Solar is set to play a prominent role in future energy systems, according to the chief executive of French power company Engie.
Isabelle Kocher was speaking at yesterday’s SolarPower Dialogues, timed by event organiser and European trade association SolarPower Europe to coincide with the summer solstice.
Commenting that the energy revolution was “full of opportunities”, Kocher said that Engie was fully embracing the “fundamental changes” in the energy market in a bid to position itself as a frontrunner.
“[The energy revolution] will allow us to modernise our entire energy system, and thus our economy, to tackle the climate change issue, to provide reliable and affordable energy to all including those in the most deprived regions of this world. Solar will play a prominent role in this new energy system,” she added.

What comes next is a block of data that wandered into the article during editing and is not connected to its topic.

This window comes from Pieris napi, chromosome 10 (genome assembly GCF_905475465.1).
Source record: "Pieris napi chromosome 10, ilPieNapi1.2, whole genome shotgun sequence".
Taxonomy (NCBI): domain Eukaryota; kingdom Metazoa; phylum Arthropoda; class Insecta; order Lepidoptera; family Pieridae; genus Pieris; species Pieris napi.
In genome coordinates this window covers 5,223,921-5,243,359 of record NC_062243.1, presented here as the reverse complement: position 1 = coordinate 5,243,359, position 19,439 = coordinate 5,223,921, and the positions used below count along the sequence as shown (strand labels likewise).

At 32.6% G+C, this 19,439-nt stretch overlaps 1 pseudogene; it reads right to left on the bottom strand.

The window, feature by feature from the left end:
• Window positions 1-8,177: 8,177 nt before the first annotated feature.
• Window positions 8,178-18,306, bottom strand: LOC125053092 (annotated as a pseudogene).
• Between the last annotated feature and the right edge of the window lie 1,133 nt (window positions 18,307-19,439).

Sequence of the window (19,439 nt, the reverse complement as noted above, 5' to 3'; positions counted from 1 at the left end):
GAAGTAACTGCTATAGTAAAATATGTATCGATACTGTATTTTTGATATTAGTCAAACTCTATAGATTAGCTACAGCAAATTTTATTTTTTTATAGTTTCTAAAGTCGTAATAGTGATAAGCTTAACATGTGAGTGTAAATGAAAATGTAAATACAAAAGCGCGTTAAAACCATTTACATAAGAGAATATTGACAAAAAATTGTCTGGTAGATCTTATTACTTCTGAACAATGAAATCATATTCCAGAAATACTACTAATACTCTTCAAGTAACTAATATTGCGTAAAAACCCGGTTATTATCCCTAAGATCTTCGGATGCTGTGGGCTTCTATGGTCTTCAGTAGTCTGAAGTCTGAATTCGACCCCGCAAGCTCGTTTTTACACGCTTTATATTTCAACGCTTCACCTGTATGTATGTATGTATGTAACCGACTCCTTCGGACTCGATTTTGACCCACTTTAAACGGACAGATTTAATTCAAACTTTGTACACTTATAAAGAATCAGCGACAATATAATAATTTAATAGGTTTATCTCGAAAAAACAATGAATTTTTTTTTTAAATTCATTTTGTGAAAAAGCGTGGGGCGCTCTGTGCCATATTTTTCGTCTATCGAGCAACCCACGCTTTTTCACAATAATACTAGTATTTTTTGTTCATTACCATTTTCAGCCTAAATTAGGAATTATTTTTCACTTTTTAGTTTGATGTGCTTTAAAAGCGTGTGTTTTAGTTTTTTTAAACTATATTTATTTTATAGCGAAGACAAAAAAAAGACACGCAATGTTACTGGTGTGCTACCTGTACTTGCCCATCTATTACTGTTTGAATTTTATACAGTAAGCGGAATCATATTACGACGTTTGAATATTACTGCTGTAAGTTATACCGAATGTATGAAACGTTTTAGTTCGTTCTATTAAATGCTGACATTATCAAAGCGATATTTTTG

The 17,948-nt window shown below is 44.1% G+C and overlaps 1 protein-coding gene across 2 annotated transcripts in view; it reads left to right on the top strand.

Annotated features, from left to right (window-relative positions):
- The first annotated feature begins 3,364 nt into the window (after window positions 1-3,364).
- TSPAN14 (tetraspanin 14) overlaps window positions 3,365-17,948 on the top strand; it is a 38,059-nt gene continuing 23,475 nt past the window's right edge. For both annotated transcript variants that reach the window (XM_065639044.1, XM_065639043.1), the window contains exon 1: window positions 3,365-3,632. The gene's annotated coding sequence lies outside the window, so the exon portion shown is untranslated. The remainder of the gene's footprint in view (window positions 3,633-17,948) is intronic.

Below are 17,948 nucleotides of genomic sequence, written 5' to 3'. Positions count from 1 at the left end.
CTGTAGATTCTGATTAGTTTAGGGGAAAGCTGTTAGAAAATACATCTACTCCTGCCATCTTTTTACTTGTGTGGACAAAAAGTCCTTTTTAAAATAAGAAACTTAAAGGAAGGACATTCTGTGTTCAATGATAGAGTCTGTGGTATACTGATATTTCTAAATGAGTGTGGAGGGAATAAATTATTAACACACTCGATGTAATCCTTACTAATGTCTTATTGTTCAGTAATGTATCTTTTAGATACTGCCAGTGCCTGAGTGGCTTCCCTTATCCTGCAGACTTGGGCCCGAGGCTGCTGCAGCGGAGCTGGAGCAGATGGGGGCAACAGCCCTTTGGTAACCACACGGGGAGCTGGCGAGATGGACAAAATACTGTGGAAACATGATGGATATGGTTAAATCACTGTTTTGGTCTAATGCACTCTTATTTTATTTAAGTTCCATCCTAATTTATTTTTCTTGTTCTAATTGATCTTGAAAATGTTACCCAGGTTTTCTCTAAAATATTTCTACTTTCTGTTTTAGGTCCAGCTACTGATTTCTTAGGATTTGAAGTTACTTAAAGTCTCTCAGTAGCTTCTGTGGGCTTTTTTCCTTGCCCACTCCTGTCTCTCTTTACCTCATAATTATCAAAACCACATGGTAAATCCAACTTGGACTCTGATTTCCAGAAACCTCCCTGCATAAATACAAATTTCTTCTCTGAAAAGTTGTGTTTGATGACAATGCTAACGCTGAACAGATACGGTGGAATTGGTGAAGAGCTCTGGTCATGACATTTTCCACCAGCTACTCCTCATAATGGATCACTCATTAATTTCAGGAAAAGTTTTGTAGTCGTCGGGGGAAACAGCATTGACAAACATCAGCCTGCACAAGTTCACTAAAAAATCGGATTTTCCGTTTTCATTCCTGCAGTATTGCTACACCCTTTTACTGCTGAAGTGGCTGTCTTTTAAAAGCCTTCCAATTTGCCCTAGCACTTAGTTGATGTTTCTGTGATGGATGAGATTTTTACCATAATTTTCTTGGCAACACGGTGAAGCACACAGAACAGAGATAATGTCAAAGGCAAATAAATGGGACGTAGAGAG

Engie has been busily investing in solar power opportunities across the globe, acquiring and developing projects in Malaysia, Indonesia, China and the US since launching a US$1.6 billion (£1.27 billion) green bond in March this year.
In the UK it entered into an agreement last year to purchase all surplus power from the country’s largest private-wire solar park; the 50MW AC Shotwick solar farm in Deeside.
It is just one of a large number of major power firms to have its interest piqued by solar PV, following on from the likes of E.On, which has backed its new residential solar product to gain a large share of the UK market, and Centrica, which yesterday sold off the last of its centralised power stations to focus on distributed power.
Also speaking at yesterday’s event was Maros Sefcovic, vice president of the European Commission, who added: “Solar power is essential to make the EUs plan of providing Europe with secure, affordable and climate-friendly energy, a reality. It is a technology that puts the consumer at the heart of the energy system and as such is crucial to the delivery of the Energy Union strategy.”